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May 18, 2012

Rural transit getting a closer look

by Nicole Schlosser - Also by this author

Last month, for a story that’s coming out in our June issue, I spoke with managers of rural transit agencies in Maine, Vermont and Minnesota. I wanted to get a better idea of how these systems differ from the urban ones we report on all the time. I asked about their operations, the technology they’re using to be more efficient, and the challenges they struggle with and how they’re coping with them.

While people seeking transportation in rural areas may be slightly different than urban transit riders in that more of them need medical transportation and tend to be captive riders — they can’t afford a car and distances between places are too far for biking — many of the issues that rural systems contend with are the same: rising fuel costs, funding and increasing demand, particularly for paratransit service.

Often, after wrapping up a story, I find a topic stays with me, and I wish I could go back and expand on a story, or continue to explore it from a different angle that might be of more interest to readers, or attract different readers. I’ll find more information that would have been perfect to include in that story I just turned in.

This time around, I came across a story from Oregon Public Broadcasting about some ways that rural transit systems in the Pacific Northwest are getting creative with their services to draw more riders, including starting a route to a winery and equipping buses with ski racks for winter trips to the slopes. There was also a story from Vermont Public Radio about a collaboration between Addison County Transit Resources and Chittenden County Transportation Authority to create a commuter route through a rural area. If I had more time, I would have liked to have found out more from these agencies about their projects.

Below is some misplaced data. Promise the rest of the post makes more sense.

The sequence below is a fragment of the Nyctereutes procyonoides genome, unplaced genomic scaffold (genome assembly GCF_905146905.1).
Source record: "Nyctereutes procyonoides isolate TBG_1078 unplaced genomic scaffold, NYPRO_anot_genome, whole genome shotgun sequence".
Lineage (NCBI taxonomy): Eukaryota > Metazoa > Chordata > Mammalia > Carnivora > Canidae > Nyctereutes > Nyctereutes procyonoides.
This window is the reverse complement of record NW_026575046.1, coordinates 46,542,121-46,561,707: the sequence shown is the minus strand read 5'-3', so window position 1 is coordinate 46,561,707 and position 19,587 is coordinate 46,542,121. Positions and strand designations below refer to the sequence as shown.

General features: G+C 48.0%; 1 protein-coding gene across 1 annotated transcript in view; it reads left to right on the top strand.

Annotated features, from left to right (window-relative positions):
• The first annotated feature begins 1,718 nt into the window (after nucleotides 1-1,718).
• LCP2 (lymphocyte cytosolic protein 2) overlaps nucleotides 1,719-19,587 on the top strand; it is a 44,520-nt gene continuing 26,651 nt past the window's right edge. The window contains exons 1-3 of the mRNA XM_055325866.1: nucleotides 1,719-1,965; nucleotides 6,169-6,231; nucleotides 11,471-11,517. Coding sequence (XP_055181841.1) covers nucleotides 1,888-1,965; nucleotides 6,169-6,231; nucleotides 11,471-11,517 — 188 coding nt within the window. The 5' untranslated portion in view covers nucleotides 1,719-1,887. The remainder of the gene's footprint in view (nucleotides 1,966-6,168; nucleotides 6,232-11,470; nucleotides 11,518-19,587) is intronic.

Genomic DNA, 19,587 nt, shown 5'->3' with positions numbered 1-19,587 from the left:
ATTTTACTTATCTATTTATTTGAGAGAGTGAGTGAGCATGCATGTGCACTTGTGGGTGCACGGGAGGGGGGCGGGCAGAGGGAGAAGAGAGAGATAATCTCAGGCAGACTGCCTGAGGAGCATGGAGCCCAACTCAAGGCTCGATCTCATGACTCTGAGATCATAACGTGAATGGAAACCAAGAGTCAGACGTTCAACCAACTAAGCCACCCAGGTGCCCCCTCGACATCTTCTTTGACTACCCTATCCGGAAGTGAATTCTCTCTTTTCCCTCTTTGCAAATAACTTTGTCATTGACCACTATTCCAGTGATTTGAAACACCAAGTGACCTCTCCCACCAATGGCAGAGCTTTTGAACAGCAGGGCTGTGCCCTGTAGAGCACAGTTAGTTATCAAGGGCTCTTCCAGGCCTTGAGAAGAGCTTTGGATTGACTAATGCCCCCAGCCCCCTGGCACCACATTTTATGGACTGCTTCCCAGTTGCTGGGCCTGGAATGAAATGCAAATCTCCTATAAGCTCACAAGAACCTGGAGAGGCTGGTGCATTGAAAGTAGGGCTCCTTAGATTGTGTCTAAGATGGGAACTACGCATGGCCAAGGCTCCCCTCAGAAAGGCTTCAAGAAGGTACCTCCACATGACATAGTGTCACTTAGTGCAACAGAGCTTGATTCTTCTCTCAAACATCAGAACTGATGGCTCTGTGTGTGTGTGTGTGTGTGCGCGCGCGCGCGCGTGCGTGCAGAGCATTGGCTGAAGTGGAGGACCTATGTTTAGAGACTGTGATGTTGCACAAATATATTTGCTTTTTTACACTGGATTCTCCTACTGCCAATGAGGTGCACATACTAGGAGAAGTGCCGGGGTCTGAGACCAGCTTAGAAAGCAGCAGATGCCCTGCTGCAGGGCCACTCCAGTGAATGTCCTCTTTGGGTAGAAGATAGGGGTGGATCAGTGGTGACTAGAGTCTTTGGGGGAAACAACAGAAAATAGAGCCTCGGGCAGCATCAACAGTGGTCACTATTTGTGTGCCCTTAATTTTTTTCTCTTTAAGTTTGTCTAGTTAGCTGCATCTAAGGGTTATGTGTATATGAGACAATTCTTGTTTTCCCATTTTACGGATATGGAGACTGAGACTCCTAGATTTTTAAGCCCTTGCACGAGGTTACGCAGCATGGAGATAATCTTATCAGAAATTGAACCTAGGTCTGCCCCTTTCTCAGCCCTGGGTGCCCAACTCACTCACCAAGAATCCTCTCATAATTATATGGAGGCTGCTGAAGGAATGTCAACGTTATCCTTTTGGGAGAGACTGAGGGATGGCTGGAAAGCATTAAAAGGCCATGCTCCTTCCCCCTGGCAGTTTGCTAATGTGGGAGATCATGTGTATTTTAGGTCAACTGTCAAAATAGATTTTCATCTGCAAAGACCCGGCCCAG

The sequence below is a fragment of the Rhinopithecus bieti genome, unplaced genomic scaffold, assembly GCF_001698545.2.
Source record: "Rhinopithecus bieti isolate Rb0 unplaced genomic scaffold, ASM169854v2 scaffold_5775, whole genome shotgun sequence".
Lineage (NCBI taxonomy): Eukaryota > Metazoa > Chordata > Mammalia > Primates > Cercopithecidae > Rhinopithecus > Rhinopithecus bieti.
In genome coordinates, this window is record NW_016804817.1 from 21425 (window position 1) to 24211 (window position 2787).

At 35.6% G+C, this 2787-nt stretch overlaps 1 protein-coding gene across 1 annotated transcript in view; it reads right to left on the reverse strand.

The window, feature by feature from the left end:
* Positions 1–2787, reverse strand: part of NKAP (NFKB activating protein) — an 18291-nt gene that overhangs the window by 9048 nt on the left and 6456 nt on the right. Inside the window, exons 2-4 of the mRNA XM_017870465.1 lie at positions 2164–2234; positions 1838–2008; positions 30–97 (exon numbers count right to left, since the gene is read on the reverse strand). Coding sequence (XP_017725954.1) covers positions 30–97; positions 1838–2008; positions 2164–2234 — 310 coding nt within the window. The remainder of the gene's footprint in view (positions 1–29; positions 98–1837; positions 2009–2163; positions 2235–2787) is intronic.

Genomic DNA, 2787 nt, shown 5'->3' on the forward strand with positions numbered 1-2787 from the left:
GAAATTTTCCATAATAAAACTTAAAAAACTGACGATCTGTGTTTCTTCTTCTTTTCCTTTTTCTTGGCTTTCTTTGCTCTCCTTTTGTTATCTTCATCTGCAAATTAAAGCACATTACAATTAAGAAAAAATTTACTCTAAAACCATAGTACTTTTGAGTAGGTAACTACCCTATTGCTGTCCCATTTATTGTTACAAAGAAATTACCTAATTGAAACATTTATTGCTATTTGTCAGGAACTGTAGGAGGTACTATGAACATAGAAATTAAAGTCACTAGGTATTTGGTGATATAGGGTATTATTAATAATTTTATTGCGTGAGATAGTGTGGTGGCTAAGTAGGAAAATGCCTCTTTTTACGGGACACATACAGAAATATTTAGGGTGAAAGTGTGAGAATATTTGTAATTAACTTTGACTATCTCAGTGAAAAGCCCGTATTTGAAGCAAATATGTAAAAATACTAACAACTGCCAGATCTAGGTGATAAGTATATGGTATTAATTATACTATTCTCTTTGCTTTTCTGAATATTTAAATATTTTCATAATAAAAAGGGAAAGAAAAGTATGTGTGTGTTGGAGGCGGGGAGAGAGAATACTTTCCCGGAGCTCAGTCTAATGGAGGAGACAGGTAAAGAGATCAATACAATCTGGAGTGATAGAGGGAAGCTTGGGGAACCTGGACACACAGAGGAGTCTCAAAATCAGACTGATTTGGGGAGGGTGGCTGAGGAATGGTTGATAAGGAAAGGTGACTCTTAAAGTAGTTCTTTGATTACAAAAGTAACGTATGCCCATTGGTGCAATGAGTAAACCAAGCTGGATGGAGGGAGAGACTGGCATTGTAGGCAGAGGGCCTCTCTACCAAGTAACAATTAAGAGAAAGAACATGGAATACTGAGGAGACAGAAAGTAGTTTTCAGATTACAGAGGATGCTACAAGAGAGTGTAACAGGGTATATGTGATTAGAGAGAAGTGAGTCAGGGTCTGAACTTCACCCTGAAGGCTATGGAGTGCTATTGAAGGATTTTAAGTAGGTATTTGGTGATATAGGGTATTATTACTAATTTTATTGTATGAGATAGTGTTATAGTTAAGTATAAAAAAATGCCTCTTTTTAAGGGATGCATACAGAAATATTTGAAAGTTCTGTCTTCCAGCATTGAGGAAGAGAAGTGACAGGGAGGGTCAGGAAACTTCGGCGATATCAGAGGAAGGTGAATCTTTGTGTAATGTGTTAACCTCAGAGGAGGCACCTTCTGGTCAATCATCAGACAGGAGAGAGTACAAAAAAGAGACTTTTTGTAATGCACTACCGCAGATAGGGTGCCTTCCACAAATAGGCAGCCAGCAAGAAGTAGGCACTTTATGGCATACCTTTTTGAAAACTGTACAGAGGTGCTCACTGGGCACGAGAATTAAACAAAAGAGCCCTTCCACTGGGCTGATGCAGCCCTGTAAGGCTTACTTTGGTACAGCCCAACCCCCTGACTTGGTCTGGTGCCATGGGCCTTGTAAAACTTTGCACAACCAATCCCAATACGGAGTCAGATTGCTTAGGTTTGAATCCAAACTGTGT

This is a topic that I will be delving into further with not only a feature in the fall, but also our upcoming paratransit survey. While it may not seem to be directly related, many rural systems have a large paratransit component that is continuing to grow. If you are a paratransit operator, look for our survey to arrive in your inbox very soon. I hope to find out as much as I can for both of these stories and if you have any insights or ideas, I would love to hear from you.

In case you missed it...

Read our METRO blog, "Lights! Camera! Transit!" here.

Nicole Schlosser

Senior Editor


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  • Brenda Schweitzer[ May 24th, 2012 @ 2:42pm ]

    Thank you for the interest and focus on rural transit. Indeed, we have many issues unlike those of the urban areas. Our challenges are magnified by lack of population to generate federal, state and local dollars, with a tremendous number of miles to cover in many of our states. Those we transport are captive in their needs for transportation for employment, medical, education and basic living needs. I look forward to further articles. Brenda Schweitzer Executive Director Brookings Area Transit Brookings, SD

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